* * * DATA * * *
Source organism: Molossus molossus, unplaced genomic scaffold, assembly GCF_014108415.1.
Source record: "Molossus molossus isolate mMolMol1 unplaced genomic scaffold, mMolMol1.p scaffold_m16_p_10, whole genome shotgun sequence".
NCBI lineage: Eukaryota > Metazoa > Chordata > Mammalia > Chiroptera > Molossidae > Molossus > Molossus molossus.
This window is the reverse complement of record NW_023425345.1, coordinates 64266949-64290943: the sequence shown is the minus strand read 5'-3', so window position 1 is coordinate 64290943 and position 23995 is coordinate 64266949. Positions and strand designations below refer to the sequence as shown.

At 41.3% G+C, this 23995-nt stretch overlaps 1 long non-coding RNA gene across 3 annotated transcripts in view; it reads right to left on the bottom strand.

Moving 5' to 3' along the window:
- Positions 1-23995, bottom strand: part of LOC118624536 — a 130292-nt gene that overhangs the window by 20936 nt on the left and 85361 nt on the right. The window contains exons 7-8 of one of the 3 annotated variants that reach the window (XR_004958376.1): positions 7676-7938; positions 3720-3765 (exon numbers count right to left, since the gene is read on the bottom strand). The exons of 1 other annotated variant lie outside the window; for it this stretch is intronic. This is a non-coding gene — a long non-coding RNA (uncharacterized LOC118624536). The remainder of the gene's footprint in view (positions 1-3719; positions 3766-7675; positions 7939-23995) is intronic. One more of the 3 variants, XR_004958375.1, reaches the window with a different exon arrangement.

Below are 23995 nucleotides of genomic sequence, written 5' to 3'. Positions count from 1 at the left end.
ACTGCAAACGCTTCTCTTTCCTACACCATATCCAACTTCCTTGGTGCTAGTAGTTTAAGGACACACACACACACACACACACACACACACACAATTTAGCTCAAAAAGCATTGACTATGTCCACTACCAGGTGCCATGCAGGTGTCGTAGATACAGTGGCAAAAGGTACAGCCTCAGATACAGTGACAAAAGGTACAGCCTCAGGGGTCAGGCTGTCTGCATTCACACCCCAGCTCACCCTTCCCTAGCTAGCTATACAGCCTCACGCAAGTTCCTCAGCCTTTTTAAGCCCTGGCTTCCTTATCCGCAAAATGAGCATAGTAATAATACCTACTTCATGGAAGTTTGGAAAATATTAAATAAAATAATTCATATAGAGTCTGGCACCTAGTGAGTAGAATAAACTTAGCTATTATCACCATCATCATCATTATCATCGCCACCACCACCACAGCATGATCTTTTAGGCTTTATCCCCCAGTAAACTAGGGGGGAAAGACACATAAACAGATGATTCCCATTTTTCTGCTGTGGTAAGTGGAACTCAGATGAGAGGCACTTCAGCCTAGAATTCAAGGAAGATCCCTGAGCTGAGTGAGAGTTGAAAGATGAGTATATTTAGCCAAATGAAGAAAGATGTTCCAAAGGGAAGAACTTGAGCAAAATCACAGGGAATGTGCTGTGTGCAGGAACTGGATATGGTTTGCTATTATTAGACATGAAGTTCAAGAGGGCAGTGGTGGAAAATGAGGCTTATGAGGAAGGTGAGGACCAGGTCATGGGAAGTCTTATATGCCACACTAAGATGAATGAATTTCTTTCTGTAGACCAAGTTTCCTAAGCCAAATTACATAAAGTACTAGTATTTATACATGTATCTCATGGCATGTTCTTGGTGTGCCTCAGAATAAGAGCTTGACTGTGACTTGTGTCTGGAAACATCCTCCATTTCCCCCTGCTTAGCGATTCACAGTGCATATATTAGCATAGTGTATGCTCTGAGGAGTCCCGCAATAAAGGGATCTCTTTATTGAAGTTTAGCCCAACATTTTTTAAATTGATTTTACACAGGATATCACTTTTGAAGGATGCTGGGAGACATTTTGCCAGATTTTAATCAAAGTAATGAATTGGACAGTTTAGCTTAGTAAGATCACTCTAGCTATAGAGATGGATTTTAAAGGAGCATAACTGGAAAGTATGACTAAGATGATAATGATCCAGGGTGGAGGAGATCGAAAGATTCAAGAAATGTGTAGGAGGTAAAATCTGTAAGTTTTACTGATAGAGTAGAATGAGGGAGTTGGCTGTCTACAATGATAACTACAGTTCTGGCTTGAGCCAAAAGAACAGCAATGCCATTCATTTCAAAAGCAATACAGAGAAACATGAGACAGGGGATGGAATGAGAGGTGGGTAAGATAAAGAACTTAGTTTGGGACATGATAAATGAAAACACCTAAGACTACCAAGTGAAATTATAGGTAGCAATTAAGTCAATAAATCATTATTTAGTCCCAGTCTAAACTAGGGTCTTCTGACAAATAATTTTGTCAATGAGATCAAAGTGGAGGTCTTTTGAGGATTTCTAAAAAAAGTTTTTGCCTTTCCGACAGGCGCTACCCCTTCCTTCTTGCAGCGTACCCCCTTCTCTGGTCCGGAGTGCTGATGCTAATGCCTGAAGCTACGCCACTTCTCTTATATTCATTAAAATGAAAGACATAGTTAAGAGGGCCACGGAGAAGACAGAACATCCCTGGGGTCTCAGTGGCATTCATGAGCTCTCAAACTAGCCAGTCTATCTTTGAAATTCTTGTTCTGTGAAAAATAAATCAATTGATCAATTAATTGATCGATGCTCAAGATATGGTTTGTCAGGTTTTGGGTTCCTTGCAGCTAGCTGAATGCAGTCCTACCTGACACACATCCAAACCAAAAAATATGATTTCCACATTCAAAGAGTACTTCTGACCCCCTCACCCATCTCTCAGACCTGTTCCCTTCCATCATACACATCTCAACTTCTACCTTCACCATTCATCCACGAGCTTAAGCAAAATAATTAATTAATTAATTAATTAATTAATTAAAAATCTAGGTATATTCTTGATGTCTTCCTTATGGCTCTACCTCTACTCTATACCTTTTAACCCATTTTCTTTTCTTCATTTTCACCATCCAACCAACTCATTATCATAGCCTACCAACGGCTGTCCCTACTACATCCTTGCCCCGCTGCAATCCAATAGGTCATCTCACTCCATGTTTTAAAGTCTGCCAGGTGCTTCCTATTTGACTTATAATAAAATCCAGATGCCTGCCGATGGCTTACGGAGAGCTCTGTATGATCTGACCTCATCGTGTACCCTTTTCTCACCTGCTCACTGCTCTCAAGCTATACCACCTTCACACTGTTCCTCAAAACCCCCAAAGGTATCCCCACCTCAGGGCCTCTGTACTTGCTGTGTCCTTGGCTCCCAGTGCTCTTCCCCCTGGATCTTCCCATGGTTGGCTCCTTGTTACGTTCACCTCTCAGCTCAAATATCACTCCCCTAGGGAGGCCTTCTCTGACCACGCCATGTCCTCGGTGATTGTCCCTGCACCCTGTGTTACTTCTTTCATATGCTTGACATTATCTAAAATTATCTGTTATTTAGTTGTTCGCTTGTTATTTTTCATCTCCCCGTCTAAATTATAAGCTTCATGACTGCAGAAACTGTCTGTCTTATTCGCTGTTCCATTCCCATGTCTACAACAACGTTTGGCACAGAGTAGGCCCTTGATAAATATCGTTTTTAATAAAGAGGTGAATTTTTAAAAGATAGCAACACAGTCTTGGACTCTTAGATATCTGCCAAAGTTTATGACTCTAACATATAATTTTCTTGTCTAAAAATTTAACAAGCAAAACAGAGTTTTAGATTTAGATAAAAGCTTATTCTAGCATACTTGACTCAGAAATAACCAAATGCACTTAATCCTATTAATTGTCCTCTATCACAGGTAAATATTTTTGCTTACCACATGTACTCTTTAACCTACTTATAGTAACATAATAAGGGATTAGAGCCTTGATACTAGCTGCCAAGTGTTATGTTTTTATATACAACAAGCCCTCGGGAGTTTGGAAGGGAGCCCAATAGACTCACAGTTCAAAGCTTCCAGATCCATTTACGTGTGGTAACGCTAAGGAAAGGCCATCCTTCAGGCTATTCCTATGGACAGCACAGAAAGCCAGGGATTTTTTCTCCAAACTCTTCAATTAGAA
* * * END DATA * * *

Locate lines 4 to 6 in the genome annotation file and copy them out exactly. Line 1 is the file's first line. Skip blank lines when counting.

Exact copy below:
This window is the reverse complement of record NW_023425345.1, coordinates 64266949-64290943: the sequence shown is the minus strand read 5'-3', so window position 1 is coordinate 64290943 and position 23995 is coordinate 64266949. Positions and strand designations below refer to the sequence as shown.

At 41.3% G+C, this 23995-nt stretch overlaps 1 long non-coding RNA gene across 3 annotated transcripts in view; it reads right to left on the bottom strand.

Moving 5' to 3' along the window: